Eligibility of employee for unemployment insurance benefits following resignation
De Benedetto v Brookhaven, Appellate Division, 244 AD2d 740
Is an employee who agrees to resign rather than face disciplinary charges entitled to unemployment insurance benefits? As indicated by the De Benedetto decision by the Appellate Division, it depends on the circumstances.
Town of Brookhaven sanitation inspector Frank De Benedetto was served with disciplinary charges pursuant to Section 75 of the Civil Service Law. The matter was "settled" when the De Benedetto agreed to resign and the Town agreed to withdraw the charges and to advise any prospective employers that he had "resigned for personal reasons." Although De Benedetto's application for unemployment insurance benefits initially was denied because "he had voluntarily left his employment without good cause," the Unemployment Insurance Appeals Board reversed, remanding the issue to the local office. The Board said that the question to be resolved was whether or not De Benedetto should be disqualified "because of misconduct."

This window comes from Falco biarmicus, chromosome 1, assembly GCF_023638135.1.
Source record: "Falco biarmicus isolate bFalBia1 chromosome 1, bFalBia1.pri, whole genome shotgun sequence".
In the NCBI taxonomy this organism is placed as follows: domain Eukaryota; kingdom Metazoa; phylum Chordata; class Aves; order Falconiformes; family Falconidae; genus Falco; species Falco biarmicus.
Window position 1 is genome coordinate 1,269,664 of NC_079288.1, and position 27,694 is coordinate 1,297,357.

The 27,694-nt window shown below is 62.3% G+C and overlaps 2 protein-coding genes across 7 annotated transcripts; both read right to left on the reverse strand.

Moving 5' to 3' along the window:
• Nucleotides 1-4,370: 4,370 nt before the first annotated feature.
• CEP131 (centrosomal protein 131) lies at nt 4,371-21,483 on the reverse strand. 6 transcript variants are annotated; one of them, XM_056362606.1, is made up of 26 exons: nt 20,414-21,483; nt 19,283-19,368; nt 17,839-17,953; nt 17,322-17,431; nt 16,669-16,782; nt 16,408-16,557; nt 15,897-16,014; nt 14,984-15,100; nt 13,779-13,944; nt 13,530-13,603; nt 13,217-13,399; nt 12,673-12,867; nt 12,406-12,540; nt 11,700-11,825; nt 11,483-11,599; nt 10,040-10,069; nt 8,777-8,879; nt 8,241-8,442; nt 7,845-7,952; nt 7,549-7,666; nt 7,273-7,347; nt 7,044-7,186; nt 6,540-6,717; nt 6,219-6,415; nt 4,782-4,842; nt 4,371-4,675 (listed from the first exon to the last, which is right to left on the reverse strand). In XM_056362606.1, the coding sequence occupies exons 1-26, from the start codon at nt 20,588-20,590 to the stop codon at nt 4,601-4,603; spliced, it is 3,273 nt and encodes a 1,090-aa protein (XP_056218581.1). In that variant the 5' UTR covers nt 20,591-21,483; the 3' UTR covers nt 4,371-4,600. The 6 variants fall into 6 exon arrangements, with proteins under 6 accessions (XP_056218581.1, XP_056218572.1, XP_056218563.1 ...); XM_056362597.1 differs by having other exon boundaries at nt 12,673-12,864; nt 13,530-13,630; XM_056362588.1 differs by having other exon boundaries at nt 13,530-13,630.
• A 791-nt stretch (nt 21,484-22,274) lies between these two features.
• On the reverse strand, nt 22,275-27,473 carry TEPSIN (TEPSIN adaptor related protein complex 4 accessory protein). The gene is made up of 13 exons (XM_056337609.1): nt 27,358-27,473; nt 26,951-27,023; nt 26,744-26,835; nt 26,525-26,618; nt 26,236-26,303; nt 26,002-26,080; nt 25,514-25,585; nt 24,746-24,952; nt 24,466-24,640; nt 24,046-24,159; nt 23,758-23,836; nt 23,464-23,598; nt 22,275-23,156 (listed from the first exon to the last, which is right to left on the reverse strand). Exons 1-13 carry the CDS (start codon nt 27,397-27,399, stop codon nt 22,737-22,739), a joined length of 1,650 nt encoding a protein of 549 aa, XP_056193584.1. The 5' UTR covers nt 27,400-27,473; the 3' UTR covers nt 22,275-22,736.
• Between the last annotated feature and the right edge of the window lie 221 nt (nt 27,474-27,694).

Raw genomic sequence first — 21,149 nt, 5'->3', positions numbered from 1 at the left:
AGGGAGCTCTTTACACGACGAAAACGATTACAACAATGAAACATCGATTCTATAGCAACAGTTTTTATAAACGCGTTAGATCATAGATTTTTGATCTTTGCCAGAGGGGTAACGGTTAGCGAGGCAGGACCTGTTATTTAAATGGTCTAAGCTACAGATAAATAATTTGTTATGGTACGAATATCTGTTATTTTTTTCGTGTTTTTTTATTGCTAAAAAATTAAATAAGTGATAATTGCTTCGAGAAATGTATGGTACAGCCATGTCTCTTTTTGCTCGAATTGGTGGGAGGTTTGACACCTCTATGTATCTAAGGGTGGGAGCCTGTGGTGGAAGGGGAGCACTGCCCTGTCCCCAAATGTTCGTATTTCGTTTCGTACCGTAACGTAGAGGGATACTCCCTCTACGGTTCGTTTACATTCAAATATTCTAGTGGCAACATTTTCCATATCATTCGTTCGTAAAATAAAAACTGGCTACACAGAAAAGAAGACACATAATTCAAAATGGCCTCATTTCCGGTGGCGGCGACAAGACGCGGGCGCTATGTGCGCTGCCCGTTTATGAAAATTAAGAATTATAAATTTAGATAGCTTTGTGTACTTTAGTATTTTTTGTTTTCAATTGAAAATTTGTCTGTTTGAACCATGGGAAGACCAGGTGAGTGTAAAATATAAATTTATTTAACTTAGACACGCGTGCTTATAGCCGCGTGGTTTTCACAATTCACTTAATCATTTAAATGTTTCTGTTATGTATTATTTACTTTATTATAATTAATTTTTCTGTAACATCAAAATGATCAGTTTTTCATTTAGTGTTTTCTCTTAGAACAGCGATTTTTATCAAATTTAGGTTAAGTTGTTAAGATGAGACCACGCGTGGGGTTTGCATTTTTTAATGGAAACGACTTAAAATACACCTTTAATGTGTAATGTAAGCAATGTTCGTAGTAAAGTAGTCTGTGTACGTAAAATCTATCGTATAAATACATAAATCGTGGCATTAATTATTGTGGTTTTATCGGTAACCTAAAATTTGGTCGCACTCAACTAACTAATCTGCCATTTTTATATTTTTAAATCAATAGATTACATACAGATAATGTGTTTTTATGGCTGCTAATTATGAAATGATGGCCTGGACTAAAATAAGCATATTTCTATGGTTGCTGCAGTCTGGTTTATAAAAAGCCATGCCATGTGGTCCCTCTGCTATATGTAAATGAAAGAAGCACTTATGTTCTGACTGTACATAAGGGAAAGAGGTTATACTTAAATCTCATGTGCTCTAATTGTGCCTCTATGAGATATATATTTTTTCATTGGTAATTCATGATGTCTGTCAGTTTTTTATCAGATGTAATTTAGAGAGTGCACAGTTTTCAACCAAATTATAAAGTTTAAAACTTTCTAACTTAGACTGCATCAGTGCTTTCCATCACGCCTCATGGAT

The Appellate Division affirmed the Board's determination, holding that "there is precedent that a claimant who voluntarily leaves his or her position in the face of disciplinary charges may qualify for unemployment benefits if the actions did not amount to misconduct." The Court cited La Rocca v New York City Department of Transportation, 59 NY2d 683, in support of its ruling.
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